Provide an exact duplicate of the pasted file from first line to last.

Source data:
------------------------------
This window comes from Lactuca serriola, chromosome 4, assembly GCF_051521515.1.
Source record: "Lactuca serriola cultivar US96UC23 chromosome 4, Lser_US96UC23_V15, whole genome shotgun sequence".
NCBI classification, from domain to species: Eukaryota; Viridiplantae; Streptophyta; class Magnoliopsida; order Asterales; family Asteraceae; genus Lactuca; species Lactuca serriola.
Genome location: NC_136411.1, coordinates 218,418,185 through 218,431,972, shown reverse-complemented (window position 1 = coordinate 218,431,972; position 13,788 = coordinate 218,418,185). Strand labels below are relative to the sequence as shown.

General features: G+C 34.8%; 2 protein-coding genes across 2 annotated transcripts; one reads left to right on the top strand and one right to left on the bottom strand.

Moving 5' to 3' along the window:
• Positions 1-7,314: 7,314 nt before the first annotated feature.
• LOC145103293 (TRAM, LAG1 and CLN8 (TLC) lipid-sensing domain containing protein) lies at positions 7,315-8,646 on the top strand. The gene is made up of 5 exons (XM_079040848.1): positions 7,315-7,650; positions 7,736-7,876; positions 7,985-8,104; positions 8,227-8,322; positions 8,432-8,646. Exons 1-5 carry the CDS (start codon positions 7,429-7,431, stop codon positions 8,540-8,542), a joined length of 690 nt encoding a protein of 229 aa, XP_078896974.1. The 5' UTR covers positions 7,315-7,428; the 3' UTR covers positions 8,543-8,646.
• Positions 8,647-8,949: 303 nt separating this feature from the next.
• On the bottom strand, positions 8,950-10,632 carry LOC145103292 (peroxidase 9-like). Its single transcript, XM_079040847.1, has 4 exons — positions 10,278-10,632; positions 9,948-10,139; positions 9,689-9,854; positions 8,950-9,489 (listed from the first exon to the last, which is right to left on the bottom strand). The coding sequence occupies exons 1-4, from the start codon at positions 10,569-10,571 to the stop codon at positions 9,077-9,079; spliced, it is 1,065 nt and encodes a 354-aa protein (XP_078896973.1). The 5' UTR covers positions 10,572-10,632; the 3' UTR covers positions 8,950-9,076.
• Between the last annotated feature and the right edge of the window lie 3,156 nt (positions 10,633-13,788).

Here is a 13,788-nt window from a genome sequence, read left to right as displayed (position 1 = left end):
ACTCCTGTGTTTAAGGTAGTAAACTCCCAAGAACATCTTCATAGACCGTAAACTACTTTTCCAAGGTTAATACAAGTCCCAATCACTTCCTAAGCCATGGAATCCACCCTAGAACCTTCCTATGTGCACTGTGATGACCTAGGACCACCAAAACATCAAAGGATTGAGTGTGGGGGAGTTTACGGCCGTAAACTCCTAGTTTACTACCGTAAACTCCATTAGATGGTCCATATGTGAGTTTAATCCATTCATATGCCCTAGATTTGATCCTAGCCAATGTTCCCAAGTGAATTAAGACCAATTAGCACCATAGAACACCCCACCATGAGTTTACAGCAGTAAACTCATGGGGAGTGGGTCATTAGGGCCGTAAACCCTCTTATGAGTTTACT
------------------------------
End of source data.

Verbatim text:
This window comes from Lactuca serriola, chromosome 4, assembly GCF_051521515.1.
Source record: "Lactuca serriola cultivar US96UC23 chromosome 4, Lser_US96UC23_V15, whole genome shotgun sequence".
NCBI classification, from domain to species: Eukaryota; Viridiplantae; Streptophyta; class Magnoliopsida; order Asterales; family Asteraceae; genus Lactuca; species Lactuca serriola.
Genome location: NC_136411.1, coordinates 218,418,185 through 218,431,972, shown reverse-complemented (window position 1 = coordinate 218,431,972; position 13,788 = coordinate 218,418,185). Strand labels below are relative to the sequence as shown.

General features: G+C 34.8%; 2 protein-coding genes across 2 annotated transcripts; one reads left to right on the top strand and one right to left on the bottom strand.

Moving 5' to 3' along the window:
• Positions 1-7,314: 7,314 nt before the first annotated feature.
• LOC145103293 (TRAM, LAG1 and CLN8 (TLC) lipid-sensing domain containing protein) lies at positions 7,315-8,646 on the top strand. The gene is made up of 5 exons (XM_079040848.1): positions 7,315-7,650; positions 7,736-7,876; positions 7,985-8,104; positions 8,227-8,322; positions 8,432-8,646. Exons 1-5 carry the CDS (start codon positions 7,429-7,431, stop codon positions 8,540-8,542), a joined length of 690 nt encoding a protein of 229 aa, XP_078896974.1. The 5' UTR covers positions 7,315-7,428; the 3' UTR covers positions 8,543-8,646.
• Positions 8,647-8,949: 303 nt separating this feature from the next.
• On the bottom strand, positions 8,950-10,632 carry LOC145103292 (peroxidase 9-like). Its single transcript, XM_079040847.1, has 4 exons — positions 10,278-10,632; positions 9,948-10,139; positions 9,689-9,854; positions 8,950-9,489 (listed from the first exon to the last, which is right to left on the bottom strand). The coding sequence occupies exons 1-4, from the start codon at positions 10,569-10,571 to the stop codon at positions 9,077-9,079; spliced, it is 1,065 nt and encodes a 354-aa protein (XP_078896973.1). The 5' UTR covers positions 10,572-10,632; the 3' UTR covers positions 8,950-9,076.
• Between the last annotated feature and the right edge of the window lie 3,156 nt (positions 10,633-13,788).

Here is a 13,788-nt window from a genome sequence, read left to right as displayed (position 1 = left end):
ACTCCTGTGTTTAAGGTAGTAAACTCCCAAGAACATCTTCATAGACCGTAAACTACTTTTCCAAGGTTAATACAAGTCCCAATCACTTCCTAAGCCATGGAATCCACCCTAGAACCTTCCTATGTGCACTGTGATGACCTAGGACCACCAAAACATCAAAGGATTGAGTGTGGGGGAGTTTACGGCCGTAAACTCCTAGTTTACTACCGTAAACTCCATTAGATGGTCCATATGTGAGTTTAATCCATTCATATGCCCTAGATTTGATCCTAGCCAATGTTCCCAAGTGAATTAAGACCAATTAGCACCATAGAACACCCCACCATGAGTTTACAGCAGTAAACTCATGGGGAGTGGGTCATTAGGGCCGTAAACCCTCTTATGAGTTTACT